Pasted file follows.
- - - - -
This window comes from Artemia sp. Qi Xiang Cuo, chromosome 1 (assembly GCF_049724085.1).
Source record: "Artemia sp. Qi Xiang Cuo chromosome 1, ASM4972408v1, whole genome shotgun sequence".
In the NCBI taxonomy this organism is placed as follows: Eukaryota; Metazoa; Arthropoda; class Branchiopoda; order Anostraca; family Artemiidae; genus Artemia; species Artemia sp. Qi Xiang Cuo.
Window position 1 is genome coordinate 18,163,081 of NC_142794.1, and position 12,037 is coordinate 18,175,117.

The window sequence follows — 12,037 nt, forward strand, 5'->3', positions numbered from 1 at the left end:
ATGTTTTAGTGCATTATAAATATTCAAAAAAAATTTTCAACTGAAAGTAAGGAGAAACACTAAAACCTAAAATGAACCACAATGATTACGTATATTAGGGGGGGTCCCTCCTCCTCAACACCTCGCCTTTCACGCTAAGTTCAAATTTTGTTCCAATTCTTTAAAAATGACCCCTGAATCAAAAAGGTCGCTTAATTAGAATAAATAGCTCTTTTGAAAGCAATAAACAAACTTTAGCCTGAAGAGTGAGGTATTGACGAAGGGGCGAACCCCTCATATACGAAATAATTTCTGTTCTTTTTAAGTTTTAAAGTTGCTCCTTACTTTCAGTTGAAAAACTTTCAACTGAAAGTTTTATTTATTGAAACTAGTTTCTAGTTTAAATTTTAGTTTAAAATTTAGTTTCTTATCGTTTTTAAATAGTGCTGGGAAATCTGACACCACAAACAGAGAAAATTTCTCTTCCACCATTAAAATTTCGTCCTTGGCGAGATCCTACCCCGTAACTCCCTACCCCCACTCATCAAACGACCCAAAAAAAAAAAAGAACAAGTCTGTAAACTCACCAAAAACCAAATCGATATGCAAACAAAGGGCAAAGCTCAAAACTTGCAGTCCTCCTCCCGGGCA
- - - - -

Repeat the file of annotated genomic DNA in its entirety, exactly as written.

This window comes from Artemia sp. Qi Xiang Cuo, chromosome 1 (assembly GCF_049724085.1).
Source record: "Artemia sp. Qi Xiang Cuo chromosome 1, ASM4972408v1, whole genome shotgun sequence".
In the NCBI taxonomy this organism is placed as follows: Eukaryota; Metazoa; Arthropoda; class Branchiopoda; order Anostraca; family Artemiidae; genus Artemia; species Artemia sp. Qi Xiang Cuo.
Window position 1 is genome coordinate 18,163,081 of NC_142794.1, and position 12,037 is coordinate 18,175,117.

The window sequence follows — 12,037 nt, forward strand, 5'->3', positions numbered from 1 at the left end:
ATGTTTTAGTGCATTATAAATATTCAAAAAAAATTTTCAACTGAAAGTAAGGAGAAACACTAAAACCTAAAATGAACCACAATGATTACGTATATTAGGGGGGGTCCCTCCTCCTCAACACCTCGCCTTTCACGCTAAGTTCAAATTTTGTTCCAATTCTTTAAAAATGACCCCTGAATCAAAAAGGTCGCTTAATTAGAATAAATAGCTCTTTTGAAAGCAATAAACAAACTTTAGCCTGAAGAGTGAGGTATTGACGAAGGGGCGAACCCCTCATATACGAAATAATTTCTGTTCTTTTTAAGTTTTAAAGTTGCTCCTTACTTTCAGTTGAAAAACTTTCAACTGAAAGTTTTATTTATTGAAACTAGTTTCTAGTTTAAATTTTAGTTTAAAATTTAGTTTCTTATCGTTTTTAAATAGTGCTGGGAAATCTGACACCACAAACAGAGAAAATTTCTCTTCCACCATTAAAATTTCGTCCTTGGCGAGATCCTACCCCGTAACTCCCTACCCCCACTCATCAAACGACCCAAAAAAAAAAAAGAACAAGTCTGTAAACTCACCAAAAACCAAATCGATATGCAAACAAAGGGCAAAGCTCAAAACTTGCAGTCCTCCTCCCGGGCA